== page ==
Bulls' Dinwiddie hoping for consistent opportunity

                                                                                                                                                                                                   
  • Chicago Bulls guard Spencer Dinwiddie drives toward the basket during the second half of an NBA preseason basketball game against the Milwaukee Bucks Monday, Oct. 3, 2016, in Chicago.

    Chicago Bulls guard Spencer Dinwiddie drives toward the basket during the second half of an NBA preseason basketball game against the Milwaukee Bucks Monday, Oct. 3, 2016, in Chicago.

 
 
Updated 10/7/2016 7:21 PM

The Bulls have seen Spencer Dinwiddie play like a rising star. A couple of times, in fact.

Not everyone has, though.

                                                                                                                                                                                                                       
 

One of Dinwiddie's most memorable games during his two years with Detroit was on Feb. 20, 2015 when he rang up 12 points, 9 assists and 3 steals against Derrick Rose and the Bulls. He also had a 10-point, 10-assist game at the United Center later that season.

Those two games, plus a 20-point effort against Washington, were pretty much the extent of Dinwiddie's Detroit highlight reel. So after the third-year guard led the Bulls with 19 point and 6 rebounds at Indiana on Thursday, one obvious question is why hasn't he done that more often?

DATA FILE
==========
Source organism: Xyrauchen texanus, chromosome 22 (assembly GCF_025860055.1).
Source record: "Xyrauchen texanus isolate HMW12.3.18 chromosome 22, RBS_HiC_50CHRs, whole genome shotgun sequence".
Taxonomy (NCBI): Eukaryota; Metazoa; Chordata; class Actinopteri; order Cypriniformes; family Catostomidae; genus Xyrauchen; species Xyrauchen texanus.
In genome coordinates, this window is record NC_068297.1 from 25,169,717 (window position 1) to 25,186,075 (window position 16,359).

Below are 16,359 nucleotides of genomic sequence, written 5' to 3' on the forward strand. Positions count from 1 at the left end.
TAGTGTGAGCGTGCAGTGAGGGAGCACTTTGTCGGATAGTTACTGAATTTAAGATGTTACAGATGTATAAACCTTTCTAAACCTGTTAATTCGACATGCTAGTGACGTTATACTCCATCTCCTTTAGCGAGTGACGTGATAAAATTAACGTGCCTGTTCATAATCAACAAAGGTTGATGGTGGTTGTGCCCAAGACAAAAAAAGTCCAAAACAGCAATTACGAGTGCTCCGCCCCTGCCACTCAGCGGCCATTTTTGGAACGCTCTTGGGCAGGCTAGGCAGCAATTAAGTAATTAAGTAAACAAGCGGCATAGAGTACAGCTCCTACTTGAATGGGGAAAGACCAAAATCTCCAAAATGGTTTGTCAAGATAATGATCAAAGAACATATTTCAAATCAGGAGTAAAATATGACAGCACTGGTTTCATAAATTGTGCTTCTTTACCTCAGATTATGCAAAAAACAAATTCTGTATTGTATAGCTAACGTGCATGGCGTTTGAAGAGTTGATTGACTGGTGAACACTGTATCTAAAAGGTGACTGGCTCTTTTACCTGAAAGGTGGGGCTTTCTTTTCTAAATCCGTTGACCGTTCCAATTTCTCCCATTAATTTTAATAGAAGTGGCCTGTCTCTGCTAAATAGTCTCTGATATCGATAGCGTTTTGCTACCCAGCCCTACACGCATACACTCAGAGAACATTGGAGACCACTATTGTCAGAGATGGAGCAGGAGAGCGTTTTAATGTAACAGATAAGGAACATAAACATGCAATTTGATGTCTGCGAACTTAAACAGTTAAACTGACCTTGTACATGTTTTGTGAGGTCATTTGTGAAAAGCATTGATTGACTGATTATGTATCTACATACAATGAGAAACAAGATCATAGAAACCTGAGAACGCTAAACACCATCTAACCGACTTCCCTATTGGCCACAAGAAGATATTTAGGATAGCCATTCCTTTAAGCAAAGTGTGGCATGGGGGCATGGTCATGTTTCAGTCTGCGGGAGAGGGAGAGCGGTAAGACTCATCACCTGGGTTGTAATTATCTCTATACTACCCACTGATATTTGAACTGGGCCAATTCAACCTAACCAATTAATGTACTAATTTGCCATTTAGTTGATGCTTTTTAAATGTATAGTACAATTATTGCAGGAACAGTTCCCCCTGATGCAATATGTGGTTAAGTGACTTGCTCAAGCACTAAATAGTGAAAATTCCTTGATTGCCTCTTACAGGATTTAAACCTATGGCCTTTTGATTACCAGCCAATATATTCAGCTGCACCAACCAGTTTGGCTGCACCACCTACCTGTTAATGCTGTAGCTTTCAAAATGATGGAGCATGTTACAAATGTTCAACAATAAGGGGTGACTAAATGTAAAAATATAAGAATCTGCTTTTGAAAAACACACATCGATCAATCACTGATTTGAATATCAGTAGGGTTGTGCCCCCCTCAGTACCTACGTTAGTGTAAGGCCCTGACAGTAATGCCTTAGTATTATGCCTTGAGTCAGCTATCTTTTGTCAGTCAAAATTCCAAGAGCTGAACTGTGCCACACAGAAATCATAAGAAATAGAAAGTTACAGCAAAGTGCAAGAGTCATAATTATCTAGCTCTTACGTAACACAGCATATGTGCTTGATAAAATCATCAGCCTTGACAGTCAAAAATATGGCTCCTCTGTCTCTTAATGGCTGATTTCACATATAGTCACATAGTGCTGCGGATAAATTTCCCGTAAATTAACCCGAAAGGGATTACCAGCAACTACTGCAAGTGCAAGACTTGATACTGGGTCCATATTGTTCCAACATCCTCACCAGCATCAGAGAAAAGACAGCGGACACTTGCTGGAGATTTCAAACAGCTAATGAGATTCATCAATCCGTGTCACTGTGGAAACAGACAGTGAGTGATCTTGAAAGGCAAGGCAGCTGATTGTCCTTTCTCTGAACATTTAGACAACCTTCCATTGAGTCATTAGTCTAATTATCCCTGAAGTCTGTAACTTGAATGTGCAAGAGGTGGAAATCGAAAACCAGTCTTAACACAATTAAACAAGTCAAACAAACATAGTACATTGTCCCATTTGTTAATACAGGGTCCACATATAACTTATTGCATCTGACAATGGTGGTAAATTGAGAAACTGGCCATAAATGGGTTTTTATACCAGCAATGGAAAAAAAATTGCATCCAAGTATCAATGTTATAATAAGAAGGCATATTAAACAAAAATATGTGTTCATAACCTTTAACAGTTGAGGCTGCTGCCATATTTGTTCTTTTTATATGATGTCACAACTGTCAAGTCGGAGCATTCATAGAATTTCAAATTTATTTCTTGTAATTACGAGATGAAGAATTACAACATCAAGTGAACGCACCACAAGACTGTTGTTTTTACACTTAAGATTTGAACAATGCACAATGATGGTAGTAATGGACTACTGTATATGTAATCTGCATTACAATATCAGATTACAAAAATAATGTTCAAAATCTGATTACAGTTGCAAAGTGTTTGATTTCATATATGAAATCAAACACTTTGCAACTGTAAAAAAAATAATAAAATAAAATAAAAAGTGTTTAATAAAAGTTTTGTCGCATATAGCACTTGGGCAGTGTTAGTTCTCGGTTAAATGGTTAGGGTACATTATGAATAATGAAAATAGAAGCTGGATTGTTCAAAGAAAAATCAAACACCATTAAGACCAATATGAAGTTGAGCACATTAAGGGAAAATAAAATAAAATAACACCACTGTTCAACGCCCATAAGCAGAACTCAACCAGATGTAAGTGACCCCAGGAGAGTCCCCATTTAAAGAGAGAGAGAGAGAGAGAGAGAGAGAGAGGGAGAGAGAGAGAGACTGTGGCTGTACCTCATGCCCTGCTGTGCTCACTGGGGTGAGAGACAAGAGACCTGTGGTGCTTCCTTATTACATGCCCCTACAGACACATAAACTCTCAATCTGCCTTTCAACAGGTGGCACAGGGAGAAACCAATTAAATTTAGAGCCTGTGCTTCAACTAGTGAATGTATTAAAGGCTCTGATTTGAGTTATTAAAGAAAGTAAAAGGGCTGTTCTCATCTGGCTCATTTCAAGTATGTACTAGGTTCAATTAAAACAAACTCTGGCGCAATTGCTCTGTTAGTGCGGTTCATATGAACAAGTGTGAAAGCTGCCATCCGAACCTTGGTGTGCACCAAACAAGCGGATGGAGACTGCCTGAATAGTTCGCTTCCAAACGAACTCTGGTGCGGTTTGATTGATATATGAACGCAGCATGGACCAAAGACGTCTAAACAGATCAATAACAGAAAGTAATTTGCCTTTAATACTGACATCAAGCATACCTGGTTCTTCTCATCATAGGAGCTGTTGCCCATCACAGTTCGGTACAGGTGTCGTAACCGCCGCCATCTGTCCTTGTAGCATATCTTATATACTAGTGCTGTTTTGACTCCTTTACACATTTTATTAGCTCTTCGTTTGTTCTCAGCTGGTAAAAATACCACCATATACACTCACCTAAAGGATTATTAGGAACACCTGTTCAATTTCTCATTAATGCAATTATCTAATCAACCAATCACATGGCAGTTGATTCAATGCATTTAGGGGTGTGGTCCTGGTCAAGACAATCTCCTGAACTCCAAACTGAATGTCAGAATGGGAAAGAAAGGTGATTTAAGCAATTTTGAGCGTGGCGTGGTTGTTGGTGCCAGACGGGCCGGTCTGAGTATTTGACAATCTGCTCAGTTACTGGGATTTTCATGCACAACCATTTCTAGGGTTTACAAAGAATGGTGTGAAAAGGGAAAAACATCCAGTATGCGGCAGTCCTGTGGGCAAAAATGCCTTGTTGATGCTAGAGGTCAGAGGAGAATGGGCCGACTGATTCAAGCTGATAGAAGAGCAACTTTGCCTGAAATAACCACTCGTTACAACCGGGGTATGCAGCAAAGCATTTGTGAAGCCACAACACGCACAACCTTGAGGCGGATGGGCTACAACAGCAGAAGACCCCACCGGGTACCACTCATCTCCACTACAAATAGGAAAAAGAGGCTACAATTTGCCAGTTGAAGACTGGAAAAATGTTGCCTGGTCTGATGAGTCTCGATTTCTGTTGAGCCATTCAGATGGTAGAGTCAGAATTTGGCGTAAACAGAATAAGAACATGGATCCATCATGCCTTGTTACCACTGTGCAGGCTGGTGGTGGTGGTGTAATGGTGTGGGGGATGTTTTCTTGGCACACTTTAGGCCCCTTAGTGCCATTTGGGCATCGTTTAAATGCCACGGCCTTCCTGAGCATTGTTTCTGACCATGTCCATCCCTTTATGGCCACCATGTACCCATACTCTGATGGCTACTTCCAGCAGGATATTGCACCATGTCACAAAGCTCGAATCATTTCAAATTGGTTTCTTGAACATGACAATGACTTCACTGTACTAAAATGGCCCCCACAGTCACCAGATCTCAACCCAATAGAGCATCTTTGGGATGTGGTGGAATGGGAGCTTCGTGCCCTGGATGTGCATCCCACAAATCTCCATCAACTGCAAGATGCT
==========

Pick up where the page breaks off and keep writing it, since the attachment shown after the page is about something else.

"I just had inconsistent playing time. Inconsistent opportunity will breed inconsistent play," Dinwiddie said Friday at the Advocate Center. "That's pretty much all there was to it. I didn't get to play much and then when I did, it was a mixed bag. I was a little hesitant.

"Given consistent minutes I believe I can be a player in this league, like a lot of people do. But I feel like I've proven that to some extent and look forward to continuing to prove that."

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It's only two games into preseason, but Dinwiddie has shown enough to suggest maybe he's the Bulls' best bet for backup point guard. Jerian Grant was expected to handle that role heading into camp.

At 6-6, Dinwiddie has the size to finish in the lane and he makes things easier defensively because he can switch onto wing players without creating a size mismatch.

"He had good decision-making," coach Fred Hoiberg said. "We want that consistency, especially with that backup guard spot. We want to see who's going to go out there and bring it on a nightly basis. We'll continue to give all those guys opportunities to see who deserves that spot."

The Bulls acquired Dinwiddie this summer in a trade for Cameron Bairstow, who is playing in his native Australia this season. Dinwiddie was a second-round pick of the Pistons in 2014. He was widely expected to be a first-rounder, but tore the ACL in his left knee in January of his junior year at Colorado. He turned pro despite the injury and was able to participate in most of training camp as a rookie.

                                                                                                                                                                                                                       
 

Just before summer league, the Bulls released Dinwiddie to clear cap space to sign Dwyane Wade and Rajon Rondo. When no team claimed the Los Angeles native, the Bulls re-signed Dinwiddie to a minimum contract once he cleared waivers.

Asked if the transaction was a surprise, Dinwiddie didn't want to comment.

"It's OK man," he said. "In the scope of things, I'd probably cut myself, too (to sign Wade)."

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